Background and objectives: Effective postoperative pain management in abdominal surgeries, which are painful procedures, plays an important role in reducing postoperative complications and increasing patient’s satisfaction. There are many techniques for pain control, one of which is Patient-Controlled Analgesia (PCA). The aim of this study was to compare the analgesic effects of morphine, paracetamol and ketorolac in the patients undergoing open cholecystectomy, using PCA method. Material and Methods: This randomized controlled trial was performed on 330 ASA (American Society of Anesthesiology) I-II patients ( three equal groups, n=110) who were scheduled for elective open cholecystectomy in Shahid Rjaee hospital of Qazvin, Iran from August 2013 until September 2015. All patients were managed by general anesthesia with TIVA (Total Intra Venous Anesthesia) technique. The control group received morphine with maximum dose of 0.02mg/kg/h, the paracetamol group received paracetamol with maximum dose of 1mg/kg/h, and the ketorolac group received ketorolac with maximum daily dose of 60mg using IV-PCA method. The parameters of pain, nausea, hemodynamic variables (BP and HR), pruritus, arterial oxygen desaturation, patient’s satisfaction and pain score were measured every two hours for 8 hours following operation in all groups. Results: There were no significant differences in demographic data between the three groups. there was a statistically significant difference with regard to the mean pain score at all times between morphine and paracetamol, morphine and ketorolac, and paracetamol and ketorolac groups (P<0.001). Results indicated a reduction with time in the mean level of postoperative pain in all three groups. At all times the mean level of pain in ketorolac group was less than that in the other two groups (p<0.001). Conclusion: According to the results of this study ketorolac is more effective than morphine and paracetamol in postoperative pain control in the patients undergoing open cholecystectomy, using PCA method.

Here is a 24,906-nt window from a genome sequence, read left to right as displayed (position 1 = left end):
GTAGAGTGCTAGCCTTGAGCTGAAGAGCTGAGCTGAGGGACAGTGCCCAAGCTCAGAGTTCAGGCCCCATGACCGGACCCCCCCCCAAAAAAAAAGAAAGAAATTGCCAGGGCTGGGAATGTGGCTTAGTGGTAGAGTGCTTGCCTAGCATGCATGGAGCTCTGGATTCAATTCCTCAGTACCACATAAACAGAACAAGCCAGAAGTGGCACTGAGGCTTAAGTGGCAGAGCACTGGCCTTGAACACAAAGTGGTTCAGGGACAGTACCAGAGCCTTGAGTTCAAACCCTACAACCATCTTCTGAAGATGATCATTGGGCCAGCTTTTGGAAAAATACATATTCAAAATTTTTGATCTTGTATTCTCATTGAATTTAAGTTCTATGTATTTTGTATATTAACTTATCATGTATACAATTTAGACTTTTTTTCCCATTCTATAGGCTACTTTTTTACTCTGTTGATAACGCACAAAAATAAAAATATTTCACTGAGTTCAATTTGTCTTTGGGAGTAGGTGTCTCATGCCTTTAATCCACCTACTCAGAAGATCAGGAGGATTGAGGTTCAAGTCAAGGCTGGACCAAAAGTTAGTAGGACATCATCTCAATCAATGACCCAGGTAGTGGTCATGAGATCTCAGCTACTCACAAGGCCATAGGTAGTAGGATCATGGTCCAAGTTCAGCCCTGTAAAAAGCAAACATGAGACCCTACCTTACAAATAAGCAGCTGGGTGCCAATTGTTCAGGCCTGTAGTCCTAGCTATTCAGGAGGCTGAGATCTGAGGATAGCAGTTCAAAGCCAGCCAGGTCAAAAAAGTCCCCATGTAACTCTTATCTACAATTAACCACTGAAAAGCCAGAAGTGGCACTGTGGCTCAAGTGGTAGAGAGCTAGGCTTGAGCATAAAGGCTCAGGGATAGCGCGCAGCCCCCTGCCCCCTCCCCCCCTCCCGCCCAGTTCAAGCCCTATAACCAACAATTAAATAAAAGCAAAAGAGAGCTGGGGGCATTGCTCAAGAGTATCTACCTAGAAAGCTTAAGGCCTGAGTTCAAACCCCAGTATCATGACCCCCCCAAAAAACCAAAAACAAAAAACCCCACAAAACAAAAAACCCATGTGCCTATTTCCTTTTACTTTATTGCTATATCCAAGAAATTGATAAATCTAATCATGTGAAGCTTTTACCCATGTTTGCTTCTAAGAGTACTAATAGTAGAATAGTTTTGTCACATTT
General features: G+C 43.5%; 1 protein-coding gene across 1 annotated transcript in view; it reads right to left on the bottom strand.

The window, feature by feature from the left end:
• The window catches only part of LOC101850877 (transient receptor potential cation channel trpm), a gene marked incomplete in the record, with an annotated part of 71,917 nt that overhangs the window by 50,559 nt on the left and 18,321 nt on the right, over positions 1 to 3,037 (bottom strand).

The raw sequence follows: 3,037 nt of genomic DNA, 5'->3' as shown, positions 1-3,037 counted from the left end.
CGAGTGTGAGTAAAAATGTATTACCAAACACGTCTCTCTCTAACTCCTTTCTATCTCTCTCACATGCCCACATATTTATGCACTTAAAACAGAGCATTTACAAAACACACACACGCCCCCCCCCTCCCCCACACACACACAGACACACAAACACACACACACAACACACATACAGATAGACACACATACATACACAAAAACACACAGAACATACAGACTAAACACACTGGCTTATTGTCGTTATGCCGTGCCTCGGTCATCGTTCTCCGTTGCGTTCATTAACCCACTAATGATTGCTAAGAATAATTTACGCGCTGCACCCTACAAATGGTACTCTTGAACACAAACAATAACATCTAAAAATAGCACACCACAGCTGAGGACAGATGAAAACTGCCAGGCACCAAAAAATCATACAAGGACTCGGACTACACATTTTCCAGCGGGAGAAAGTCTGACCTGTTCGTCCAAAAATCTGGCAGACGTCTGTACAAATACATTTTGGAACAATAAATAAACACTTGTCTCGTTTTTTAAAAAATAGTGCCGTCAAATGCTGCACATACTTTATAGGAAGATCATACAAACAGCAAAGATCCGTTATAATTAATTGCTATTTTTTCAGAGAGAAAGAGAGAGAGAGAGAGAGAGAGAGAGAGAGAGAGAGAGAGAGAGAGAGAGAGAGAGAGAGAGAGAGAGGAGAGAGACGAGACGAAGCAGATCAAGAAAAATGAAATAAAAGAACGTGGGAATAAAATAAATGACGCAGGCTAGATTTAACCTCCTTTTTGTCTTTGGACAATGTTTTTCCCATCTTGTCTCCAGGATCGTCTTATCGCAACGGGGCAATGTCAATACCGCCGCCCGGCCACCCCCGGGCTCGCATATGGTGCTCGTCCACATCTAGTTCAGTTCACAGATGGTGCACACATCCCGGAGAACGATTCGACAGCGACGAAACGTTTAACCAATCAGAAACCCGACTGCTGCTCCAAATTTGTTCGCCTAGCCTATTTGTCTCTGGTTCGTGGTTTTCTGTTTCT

Keywords: Analgesia, paracetamol, morphine, cholecystectomy, ketorolac

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6 Comparison of Analgesic Efficacy of Paracetamol and Tramadol for Pain Relief in Active Labor

Authors: Krishna Dahiya

Abstract: